Where do you live now and what do you do for a living? Is there something you'd rather be doing? I own a house in the Hollywood Hills, overlooking Universal City. In my late teens/early 20s I was a teen idol and starred in my own TV show, “Buddy Brave, Boy Sleuth,” as well as two Buddy Brave movies. Those four years were quite a ride. But as they say, the bigger they are, the harder they fall, and I crashed and burned big time when my show was cancelled and the record company became more interested in promoting the next big sensation. For a number of years I did an occasional TV guest spot but I mostly drank myself crazy and got into trouble with the law.
Now I’m 38 years old and finally sober. In my first book, “The Baffled Beatlemaniac Caper,” I describe how I tried to kick off my comeback and ended up cornering a killer at a Beatles fan convention. I’d love to make some more movies or possibly another TV series, and spending more time with my kids (my ex has custody). I’d like to try my hand at songwriting. A new album would be fun, something introspective and personal instead of pop ditties. But for now I’m taking one day and one job at a time and counting my blessings.
What's going on in your life right now? I just got back from a week of concerts onboard a Caribbean cruise (you can read about that adventure in “The Cunning Cruise Ship Caper”). On the cruise I patched things up with my estranged sister, but my brother and I were still barely speaking. That changed in my upcoming book, “The Quirky Quiz Shop Caper,” when one of Warren’s students at the college was murdered, and the killer framed my brother. Not only am I helping to find the murderer, but also Warren and I have to smooth out our rocky road to put on a show together for a black tie benefit gala. Also, I’m a guest panelist on a dreadful TV game show and I discover the producer is manipulating the winners and losers. Can I beat him at his own crooked game?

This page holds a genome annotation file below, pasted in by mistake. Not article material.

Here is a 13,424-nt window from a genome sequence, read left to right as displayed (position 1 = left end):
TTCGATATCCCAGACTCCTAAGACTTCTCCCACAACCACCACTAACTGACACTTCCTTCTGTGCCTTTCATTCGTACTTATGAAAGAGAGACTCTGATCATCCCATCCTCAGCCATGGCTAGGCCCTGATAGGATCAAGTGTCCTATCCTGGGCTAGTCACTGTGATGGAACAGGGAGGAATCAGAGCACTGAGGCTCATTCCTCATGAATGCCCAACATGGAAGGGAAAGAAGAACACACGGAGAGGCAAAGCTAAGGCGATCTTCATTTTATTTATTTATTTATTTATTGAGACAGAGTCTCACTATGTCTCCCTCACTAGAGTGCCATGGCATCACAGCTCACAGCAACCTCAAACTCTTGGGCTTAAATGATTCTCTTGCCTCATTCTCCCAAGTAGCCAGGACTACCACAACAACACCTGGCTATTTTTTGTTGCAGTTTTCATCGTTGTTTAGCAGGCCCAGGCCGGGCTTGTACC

Is there someone special in your life? Ha ha, funny you should ask. Yes, there is. She’s a lovely girl named Cinnamon Lovett. We’ve know each other for a while but now we’re finally able to start dating and get to know each other.
How did you meet? What's his/her family like? I met Cinnamon in my second book, “The Sinister Sitcom Caper.” When I did a guest appearance on a sitcom, the studio hired her as my choreographer for a dance scene in the show. When I first saw her in the practice studio, wow! my libido kicked into overdrive. Her first words to me were, “You’re late!” Hardly an auspicious start, but we’re finally starting to mesh. I haven’t met her family yet. That will be often awkward because most people know me as the kid teen idol and it’s hard at first for them to relate to me as an ordinary guy.
What's keeping you two apart? Cinny’s been burned by previous relationships so she’s hesitant to jump into another one. Also, my reputation as a ladies’ man is not helping—Cinny’s afraid she’ll end up as just another notch on my bedpost. But I’m not going to let that happen. I really care for her. I’m use to women throwing themselves on me, so I’ll have to slow down with Cinny. Besides, we’re both quite busy. She runs a dance studio and I have my work as well. And she lives in Ventura County, a distance from my L.A. home, so I can’t run over to see her on the spur of the moment.
What one thing could you do that would make you feel like the relationship will work out? I’ve thought about moving to Ventura County myself. A number of show biz people live there to escape the L.A. hassle. My parents and kids reside there as well, so I’d be closer to everyone important to me. But we’ll see. In the mean time, I’ll see Cinnamon as often as I can and keep her involved in my life and my sleuthing. A guy never knows when he’ll need a choreographer.